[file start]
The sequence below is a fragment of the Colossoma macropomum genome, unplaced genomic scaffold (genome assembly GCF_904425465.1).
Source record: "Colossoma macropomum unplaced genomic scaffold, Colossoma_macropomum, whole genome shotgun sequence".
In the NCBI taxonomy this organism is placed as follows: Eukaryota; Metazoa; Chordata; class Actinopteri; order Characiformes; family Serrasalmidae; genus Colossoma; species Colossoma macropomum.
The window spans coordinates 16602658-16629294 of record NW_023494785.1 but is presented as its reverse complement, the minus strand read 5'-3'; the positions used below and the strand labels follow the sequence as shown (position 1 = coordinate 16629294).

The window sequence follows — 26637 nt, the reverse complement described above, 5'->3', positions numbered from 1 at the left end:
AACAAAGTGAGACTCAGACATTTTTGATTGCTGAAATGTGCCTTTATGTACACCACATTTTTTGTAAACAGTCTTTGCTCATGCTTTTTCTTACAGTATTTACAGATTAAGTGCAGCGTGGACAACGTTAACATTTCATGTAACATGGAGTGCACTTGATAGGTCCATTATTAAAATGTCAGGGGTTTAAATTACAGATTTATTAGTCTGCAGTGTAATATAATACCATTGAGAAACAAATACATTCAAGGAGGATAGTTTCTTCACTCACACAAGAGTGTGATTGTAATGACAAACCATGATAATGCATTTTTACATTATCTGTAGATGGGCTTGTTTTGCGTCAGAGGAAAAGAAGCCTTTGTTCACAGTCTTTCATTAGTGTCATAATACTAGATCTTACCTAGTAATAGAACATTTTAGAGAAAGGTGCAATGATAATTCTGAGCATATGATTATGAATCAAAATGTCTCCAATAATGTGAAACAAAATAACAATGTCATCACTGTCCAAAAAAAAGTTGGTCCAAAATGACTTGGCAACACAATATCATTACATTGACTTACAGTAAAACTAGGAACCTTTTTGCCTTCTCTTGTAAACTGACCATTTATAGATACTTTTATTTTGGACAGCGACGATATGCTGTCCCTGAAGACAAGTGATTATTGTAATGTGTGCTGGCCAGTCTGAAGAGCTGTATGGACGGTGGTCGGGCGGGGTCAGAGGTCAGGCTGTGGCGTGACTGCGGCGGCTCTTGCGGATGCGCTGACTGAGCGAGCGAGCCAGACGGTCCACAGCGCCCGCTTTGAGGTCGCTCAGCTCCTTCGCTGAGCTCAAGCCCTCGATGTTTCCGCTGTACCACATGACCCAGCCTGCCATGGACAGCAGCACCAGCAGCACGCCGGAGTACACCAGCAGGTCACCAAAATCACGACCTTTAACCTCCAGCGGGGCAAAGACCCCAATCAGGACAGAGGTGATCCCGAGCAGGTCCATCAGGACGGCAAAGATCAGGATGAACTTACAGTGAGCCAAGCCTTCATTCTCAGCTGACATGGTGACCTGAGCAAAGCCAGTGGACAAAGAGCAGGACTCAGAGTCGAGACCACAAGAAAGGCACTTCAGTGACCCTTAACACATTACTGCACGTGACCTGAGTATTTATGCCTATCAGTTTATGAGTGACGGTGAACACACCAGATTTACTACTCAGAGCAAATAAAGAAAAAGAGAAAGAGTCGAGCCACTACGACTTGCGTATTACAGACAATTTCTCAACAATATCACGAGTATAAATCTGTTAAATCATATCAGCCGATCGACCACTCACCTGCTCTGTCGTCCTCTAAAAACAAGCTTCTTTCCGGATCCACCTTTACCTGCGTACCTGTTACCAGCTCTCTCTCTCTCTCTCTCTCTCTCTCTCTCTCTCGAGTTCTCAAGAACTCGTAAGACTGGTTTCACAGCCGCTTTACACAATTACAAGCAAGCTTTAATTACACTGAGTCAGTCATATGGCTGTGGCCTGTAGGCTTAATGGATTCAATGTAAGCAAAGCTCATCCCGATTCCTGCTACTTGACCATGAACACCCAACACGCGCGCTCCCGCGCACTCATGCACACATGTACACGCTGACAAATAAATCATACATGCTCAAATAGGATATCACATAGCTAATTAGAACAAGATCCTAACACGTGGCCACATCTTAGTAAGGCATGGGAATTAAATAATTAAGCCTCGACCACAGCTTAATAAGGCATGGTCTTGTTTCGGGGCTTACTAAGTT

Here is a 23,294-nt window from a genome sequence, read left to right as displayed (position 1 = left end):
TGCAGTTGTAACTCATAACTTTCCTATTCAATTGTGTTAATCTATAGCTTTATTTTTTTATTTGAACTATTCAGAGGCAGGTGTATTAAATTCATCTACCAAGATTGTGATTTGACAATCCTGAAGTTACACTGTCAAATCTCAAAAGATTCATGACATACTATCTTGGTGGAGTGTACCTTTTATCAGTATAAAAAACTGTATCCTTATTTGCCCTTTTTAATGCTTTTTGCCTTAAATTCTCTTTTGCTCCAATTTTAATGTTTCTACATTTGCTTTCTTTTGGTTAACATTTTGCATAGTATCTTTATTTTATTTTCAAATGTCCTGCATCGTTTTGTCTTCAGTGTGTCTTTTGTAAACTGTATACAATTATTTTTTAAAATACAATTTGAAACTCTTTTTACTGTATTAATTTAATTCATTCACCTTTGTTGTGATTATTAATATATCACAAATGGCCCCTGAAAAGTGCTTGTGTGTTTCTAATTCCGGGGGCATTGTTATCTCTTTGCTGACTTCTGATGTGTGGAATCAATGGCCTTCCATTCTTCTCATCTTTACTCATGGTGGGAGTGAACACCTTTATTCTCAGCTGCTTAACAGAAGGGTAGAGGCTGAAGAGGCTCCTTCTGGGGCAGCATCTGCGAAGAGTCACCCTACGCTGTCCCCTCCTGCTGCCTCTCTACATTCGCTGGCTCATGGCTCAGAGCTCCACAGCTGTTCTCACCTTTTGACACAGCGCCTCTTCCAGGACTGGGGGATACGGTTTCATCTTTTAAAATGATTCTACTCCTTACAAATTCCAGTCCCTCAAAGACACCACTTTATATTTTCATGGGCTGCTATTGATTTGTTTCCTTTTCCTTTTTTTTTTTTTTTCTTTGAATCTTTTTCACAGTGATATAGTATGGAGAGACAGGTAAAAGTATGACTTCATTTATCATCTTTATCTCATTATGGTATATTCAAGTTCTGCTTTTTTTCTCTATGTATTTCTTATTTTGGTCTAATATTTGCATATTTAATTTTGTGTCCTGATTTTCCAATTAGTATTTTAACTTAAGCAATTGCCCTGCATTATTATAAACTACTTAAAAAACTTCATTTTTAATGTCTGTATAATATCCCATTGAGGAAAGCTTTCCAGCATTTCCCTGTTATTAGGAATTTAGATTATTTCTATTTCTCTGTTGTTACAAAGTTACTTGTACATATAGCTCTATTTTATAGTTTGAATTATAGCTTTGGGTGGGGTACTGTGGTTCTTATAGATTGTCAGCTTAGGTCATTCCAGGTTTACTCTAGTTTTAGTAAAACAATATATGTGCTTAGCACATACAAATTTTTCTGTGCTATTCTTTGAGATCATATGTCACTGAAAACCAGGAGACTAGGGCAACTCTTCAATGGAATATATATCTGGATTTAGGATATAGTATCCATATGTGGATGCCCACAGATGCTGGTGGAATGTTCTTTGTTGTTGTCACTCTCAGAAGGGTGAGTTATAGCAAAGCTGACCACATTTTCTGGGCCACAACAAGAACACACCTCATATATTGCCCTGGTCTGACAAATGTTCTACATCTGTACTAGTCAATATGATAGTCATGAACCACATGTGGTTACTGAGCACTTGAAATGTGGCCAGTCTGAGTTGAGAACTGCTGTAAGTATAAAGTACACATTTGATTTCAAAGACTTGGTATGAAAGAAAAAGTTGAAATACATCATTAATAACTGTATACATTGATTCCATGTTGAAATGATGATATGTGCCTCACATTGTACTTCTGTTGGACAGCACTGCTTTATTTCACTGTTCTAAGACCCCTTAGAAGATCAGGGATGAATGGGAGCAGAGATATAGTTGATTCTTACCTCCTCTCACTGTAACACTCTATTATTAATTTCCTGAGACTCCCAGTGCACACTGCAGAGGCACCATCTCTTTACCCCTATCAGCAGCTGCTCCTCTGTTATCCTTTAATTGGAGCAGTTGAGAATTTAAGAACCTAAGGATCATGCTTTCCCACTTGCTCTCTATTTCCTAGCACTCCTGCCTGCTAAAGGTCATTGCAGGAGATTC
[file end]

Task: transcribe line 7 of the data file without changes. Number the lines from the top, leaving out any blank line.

Here is a 23,294-nt window from a genome sequence, read left to right as displayed (position 1 = left end):